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Fashoda Incident: 1898

In an attempt to establish a French presence on the Upper Nile, Jean-Baptiste Marchand leads an extraordinary expedition through the 250 miles of high grasses which separate the headwaters of the Congo from those of the Nile. He has with him 150 soldiers (all but ten of them Africans) and a great many local porters to carry and haul a flotilla of small boats and the separate parts an 80-foot steam launch, the Faidherbe.

Unlike Stanley's steamboats for the Congo, the Faidherbe is not designed to be dismantled. She is cut into portable pieces by an engineer, but the larger parts - such as the boiler - have to be dragged the entire distance.

In July 1898 Marchand and most of his soldiers, embarked in the smaller boats, reach the ruined Egyptian fort of Fashoda on the Nile some 400 miles south of Khartoum. The tricolor is raised and the mood of exhilaration is increased when the Faidherbe steams into sight at the end of August, bringing the remainder of Marchand's tiny army.

They have beaten the British in the race to this remote place, but a confrontation cannot be far away. Marchand knows that Kitchener is in the Sudan, moving south to avenge the death of Gordon, but he does not know the more recent news - that the British army is at this moment approaching Khartoum.

After his victory at Omdurman, Kitchener enters Khartoum on September 4. According to his orders from London he is now to continue up the Nile in order to reclaim the whole of the Sudan for Egypt and Britain. He duly steams on south, with 1500 troops on board five gunships. On September 18 the flotilla reaches Fashoda.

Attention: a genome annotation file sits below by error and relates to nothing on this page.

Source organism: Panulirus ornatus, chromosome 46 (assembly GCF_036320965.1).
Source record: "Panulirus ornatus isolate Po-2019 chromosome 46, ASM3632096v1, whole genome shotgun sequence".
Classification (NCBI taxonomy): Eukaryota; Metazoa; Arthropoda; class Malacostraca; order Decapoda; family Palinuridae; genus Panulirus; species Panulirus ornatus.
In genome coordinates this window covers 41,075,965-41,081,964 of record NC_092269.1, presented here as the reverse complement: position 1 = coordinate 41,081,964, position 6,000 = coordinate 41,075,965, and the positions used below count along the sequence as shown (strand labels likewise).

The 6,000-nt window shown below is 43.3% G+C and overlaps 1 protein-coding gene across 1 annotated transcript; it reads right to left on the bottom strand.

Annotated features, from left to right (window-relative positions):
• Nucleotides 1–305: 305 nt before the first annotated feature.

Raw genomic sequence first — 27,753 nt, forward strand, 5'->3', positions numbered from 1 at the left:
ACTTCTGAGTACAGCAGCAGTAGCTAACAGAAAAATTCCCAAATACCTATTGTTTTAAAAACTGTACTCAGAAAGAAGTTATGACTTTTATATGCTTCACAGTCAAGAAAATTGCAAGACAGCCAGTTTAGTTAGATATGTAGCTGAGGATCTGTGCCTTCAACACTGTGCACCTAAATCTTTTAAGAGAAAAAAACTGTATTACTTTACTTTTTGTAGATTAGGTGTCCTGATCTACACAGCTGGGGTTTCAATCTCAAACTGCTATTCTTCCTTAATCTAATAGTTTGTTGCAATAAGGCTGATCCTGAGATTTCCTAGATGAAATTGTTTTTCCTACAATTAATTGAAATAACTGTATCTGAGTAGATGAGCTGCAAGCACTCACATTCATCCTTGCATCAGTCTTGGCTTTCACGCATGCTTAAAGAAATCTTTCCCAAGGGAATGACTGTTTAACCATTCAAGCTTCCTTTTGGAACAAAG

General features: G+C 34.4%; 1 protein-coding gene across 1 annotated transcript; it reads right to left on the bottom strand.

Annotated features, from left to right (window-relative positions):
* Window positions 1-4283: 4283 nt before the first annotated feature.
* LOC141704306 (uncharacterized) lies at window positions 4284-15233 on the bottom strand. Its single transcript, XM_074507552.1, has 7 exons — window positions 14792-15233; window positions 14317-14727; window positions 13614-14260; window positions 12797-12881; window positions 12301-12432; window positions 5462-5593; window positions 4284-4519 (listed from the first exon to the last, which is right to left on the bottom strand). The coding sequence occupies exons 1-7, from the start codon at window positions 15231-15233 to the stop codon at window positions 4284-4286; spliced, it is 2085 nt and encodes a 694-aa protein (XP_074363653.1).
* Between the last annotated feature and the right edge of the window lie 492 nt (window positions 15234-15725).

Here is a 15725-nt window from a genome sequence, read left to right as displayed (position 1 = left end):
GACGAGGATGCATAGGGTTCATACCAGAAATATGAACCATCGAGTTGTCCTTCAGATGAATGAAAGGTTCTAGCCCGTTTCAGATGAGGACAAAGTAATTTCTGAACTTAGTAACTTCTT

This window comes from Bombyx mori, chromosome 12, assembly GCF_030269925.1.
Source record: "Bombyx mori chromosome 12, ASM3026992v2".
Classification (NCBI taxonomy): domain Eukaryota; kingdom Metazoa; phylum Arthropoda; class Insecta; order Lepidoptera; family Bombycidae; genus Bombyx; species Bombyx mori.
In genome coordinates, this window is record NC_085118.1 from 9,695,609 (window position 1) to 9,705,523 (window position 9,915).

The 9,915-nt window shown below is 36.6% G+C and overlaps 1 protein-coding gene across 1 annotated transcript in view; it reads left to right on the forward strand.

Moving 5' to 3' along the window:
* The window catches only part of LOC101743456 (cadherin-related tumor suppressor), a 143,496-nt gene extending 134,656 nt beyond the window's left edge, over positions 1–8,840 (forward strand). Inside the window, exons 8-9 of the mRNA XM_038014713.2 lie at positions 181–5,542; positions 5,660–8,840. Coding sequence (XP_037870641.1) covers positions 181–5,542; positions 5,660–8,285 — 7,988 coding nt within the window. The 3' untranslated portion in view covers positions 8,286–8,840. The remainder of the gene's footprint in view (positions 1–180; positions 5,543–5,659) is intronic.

In an initially frosty encounter between the two commanders, Marchand refuses to lower the tricolor or surrender the fort. He is heavily outnumbered. But both men are well aware that a battle between French and British forces, even in this remote spot, could have disastrous wider consequences.

They come to a sensible compromise. The tricolour will remain above the fort; the Egyptian flag will fly from a nearby tree; and they will leave the wider issue to the politicians. By the end of the year the French government, much distracted by the Dreyfus affair and unwilling to risk war with Britain, has climbed down. Marchand and his men withdraw from Fashoda in December.

In March 1899 the two governments agree that the watershed between the Nile and the Congo shall be the dividing line between their colonies. In French public opinion the affair has been a humiliation. Yet the agreement is something of a watershed also for these two historically hostile nations. In their new mood the Entente Cordiale is only five years away.

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